Another title to be butchered by SakuraGame

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#26 by lordnight
2018-08-24 at 04:00
What I mean is, since their main target audience are the Chinese people then there is no point in appealing to the English community. Unless they wanted to build reputation on that particular community. Which is apparently, does not look like the case.
#27 by marantana
2019-01-24 at 08:45
...and butchered it was, according to the first two reviewers on steam.
MTL, all HCG removed, allegedly the last chapter is missing and there seem to be technical problems too.
#28 by exaccuss
2019-01-24 at 11:17
Ugh god damnit suckura game. Why do they keep doing crap like this? Is it so much to ask that they put efforts into their 'translations'?
#29 by periah250
2019-01-24 at 16:11
The funny thing is they seem to be somewhat aware that most people wont buy a garbage translation. All their screenshots on steam arent even in english.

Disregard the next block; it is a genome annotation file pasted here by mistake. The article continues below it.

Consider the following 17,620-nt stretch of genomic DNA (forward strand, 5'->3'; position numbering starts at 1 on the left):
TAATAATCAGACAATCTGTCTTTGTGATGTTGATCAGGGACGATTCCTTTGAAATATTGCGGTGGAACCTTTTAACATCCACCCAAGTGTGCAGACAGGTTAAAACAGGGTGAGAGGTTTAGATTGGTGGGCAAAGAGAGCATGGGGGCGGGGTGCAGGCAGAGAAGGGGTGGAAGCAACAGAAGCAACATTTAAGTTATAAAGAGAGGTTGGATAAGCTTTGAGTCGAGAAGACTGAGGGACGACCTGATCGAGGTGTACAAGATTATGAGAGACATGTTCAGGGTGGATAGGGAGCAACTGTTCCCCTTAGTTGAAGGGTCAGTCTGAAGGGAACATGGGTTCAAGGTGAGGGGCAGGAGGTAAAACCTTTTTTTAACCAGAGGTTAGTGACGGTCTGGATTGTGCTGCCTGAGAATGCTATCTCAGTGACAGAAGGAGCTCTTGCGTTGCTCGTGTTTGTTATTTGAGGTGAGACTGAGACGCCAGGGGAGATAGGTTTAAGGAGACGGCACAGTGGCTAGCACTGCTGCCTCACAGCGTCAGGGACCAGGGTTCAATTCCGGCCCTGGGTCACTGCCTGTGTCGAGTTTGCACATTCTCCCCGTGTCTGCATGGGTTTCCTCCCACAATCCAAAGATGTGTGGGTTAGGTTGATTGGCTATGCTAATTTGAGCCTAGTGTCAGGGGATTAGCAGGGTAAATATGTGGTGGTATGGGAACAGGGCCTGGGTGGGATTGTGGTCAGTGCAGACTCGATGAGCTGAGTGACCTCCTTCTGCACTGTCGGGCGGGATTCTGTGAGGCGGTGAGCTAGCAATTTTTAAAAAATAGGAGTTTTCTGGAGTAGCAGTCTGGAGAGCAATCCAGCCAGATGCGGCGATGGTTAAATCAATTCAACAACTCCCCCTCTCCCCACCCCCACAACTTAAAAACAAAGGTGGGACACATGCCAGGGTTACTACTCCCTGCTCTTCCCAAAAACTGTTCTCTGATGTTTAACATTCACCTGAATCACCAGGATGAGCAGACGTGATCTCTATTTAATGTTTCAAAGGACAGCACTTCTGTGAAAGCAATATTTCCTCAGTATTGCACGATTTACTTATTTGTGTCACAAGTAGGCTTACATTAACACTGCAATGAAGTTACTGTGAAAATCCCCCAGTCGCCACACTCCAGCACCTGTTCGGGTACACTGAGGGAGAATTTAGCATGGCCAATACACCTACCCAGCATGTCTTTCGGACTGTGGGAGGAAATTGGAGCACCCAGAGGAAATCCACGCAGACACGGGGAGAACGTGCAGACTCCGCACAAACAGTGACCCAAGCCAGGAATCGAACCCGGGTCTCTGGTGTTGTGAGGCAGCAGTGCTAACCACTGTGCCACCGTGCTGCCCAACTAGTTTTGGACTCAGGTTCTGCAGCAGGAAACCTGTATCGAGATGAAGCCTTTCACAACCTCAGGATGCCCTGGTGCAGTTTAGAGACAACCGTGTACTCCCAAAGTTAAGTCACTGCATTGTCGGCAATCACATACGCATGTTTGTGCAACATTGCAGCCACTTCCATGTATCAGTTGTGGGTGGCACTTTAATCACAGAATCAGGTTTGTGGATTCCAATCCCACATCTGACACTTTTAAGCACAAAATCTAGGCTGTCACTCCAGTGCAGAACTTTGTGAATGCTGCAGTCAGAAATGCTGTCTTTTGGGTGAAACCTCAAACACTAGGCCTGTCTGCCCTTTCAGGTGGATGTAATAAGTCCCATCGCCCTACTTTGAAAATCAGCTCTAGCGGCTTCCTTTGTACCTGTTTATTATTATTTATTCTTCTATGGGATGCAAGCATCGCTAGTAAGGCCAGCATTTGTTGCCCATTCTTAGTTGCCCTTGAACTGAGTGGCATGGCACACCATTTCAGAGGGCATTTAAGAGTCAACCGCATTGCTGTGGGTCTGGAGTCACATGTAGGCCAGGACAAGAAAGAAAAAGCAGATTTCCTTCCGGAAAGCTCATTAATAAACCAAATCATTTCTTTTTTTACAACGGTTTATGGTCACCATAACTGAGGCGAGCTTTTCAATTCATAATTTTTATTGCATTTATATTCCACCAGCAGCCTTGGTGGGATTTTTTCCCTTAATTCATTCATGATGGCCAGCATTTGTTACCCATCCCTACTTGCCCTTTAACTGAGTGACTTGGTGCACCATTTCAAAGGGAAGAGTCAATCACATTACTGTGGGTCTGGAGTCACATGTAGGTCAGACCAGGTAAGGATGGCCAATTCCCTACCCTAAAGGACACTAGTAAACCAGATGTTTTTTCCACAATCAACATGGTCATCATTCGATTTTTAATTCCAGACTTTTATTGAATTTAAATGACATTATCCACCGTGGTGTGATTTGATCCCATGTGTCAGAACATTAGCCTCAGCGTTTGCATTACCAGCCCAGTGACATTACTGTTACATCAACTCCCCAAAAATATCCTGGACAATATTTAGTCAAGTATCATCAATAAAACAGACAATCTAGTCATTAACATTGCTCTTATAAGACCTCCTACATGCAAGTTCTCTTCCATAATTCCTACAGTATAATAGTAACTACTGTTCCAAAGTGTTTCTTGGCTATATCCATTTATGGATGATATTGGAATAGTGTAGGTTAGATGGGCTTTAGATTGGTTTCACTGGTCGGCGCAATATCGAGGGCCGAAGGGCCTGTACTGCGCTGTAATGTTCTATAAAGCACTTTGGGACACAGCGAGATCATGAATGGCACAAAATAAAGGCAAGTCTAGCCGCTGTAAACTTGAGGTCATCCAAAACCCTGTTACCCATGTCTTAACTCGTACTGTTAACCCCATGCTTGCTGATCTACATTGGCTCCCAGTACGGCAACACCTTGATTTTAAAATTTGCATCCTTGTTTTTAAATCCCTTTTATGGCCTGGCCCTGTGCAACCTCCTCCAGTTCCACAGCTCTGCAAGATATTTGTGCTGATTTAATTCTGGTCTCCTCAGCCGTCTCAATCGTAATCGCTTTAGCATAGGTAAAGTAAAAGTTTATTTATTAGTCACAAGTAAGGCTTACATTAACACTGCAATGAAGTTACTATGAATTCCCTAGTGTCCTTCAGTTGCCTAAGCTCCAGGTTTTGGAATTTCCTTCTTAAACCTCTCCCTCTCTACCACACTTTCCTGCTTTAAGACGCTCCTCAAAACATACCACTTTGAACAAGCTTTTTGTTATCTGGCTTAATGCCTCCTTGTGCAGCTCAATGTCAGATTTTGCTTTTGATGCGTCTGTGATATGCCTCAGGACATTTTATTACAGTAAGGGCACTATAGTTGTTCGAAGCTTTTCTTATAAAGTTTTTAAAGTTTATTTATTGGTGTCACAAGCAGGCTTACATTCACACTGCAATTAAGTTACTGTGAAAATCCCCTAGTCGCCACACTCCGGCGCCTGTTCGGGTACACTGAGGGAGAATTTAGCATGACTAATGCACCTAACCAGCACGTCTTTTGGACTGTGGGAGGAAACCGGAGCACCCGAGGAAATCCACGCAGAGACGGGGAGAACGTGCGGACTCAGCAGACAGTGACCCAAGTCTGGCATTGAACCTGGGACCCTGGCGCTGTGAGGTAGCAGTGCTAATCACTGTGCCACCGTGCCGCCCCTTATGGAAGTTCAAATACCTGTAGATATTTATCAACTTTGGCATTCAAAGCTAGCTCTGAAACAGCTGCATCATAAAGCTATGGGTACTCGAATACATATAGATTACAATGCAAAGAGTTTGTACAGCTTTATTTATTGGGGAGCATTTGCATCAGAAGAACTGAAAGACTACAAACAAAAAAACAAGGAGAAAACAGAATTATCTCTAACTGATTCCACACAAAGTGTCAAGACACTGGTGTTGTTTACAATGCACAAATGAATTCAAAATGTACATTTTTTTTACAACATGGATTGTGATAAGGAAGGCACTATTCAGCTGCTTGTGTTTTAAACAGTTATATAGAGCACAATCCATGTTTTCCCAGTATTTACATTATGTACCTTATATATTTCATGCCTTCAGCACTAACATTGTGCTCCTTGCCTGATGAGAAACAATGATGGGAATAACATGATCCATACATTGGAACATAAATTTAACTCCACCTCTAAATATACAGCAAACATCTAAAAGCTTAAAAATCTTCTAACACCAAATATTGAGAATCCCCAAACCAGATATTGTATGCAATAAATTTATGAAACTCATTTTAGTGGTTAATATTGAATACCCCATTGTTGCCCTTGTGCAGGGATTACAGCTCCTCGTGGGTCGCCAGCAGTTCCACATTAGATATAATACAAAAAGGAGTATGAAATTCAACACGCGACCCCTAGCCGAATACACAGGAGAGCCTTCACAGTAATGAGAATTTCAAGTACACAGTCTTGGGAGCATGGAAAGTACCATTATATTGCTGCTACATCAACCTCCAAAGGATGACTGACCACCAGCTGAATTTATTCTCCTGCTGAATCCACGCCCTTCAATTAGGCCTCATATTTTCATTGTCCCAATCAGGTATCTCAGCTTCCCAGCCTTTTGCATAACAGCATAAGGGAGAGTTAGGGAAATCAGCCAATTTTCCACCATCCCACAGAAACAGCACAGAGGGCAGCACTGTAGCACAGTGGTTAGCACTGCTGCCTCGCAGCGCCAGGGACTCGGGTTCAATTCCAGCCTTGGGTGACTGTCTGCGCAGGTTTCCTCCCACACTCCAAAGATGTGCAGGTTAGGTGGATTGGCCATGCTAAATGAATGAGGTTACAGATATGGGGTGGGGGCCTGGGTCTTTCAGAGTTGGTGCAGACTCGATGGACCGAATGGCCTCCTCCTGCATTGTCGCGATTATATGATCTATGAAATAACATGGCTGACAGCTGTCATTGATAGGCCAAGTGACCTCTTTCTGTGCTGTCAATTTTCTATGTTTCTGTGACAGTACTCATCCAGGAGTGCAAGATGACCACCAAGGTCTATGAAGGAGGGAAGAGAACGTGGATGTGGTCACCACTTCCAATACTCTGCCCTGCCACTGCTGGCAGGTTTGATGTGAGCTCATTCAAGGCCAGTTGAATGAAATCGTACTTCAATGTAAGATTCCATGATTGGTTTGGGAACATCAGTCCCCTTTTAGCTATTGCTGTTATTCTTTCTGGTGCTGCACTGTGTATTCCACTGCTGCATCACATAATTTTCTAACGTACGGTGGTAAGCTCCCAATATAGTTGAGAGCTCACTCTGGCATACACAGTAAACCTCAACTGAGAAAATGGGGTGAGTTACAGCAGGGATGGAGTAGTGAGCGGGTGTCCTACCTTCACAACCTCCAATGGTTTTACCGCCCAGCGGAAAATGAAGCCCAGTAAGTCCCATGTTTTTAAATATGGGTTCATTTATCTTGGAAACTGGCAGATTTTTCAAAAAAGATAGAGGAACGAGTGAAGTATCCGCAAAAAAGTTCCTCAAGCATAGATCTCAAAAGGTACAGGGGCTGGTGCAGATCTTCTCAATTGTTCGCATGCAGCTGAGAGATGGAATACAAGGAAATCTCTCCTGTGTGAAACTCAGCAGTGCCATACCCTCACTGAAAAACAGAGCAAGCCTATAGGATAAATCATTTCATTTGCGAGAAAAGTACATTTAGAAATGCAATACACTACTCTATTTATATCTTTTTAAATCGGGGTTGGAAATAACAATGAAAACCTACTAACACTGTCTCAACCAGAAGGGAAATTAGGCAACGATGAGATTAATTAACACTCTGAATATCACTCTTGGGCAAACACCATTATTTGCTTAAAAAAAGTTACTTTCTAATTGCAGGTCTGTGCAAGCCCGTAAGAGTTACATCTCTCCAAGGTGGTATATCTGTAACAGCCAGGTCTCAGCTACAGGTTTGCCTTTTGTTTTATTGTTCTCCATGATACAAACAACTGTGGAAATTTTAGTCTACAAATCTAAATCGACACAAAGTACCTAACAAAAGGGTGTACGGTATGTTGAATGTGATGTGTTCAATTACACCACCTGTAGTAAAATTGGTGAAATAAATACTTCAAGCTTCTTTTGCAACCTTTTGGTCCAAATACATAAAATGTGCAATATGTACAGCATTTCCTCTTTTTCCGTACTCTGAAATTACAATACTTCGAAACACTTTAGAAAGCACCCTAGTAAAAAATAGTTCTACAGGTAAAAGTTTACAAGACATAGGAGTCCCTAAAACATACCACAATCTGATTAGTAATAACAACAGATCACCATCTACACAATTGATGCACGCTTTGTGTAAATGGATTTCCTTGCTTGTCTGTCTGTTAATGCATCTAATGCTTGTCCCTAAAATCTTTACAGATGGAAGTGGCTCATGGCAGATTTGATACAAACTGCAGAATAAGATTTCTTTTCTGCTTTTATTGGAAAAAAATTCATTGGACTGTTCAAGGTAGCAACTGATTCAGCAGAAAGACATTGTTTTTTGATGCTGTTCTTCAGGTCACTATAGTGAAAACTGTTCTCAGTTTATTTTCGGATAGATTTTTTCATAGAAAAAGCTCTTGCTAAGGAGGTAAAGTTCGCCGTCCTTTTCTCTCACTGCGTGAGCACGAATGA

#30 by mich
2019-01-25 at 00:45
Somehow, with this title, I really hope someone starts retranslation or rather restoration, to see such good game butchered... Heck, even the menu options are gibberish.. this is beyond all guesswork to know what they meant!
#31 by bunny1ov3r
2019-01-25 at 07:35
It makes business sense. Machine translation cost virtually nothing and if they can sell a couple hundreds of copies to English readers, then they make gains. My guess is that "English license" is a tag-along with the Chinese license.

And nobody would pick up this title for English translation anyways... It's not a very good vn, just like most of the trash coming from the industry nowadays.Last modified on 2019-01-25 at 07:40
#32 by shining17
2019-01-25 at 10:15
Heh, yeah right. Just wait until they get bigger, expand their operation and starts butchering VNs that are really good.
#33 by kiru
2019-01-25 at 12:53
Don't worry, nobody will care. We already have enough English publishers that should really not exist, if people would care about quality. People are just happy, that it comes at all! It's a privilege. Crap translation, serious bugs.. who cares? It's available here! You can throw money at them and get it! Awesome!

Honestly? I'm pretty sure Japan could just release their games as is in the West. No translation. No change. Just removing silly gaijin blocks and making it run without changing locale and whatnot maybe. They'd sell enough to justify the work involved.Last modified on 2019-01-25 at 12:55
#34 by skaimoku
2019-01-29 at 15:52
Fuck you,SakuraGame.
I am a chinese player,But we are very disgusted SakuraGame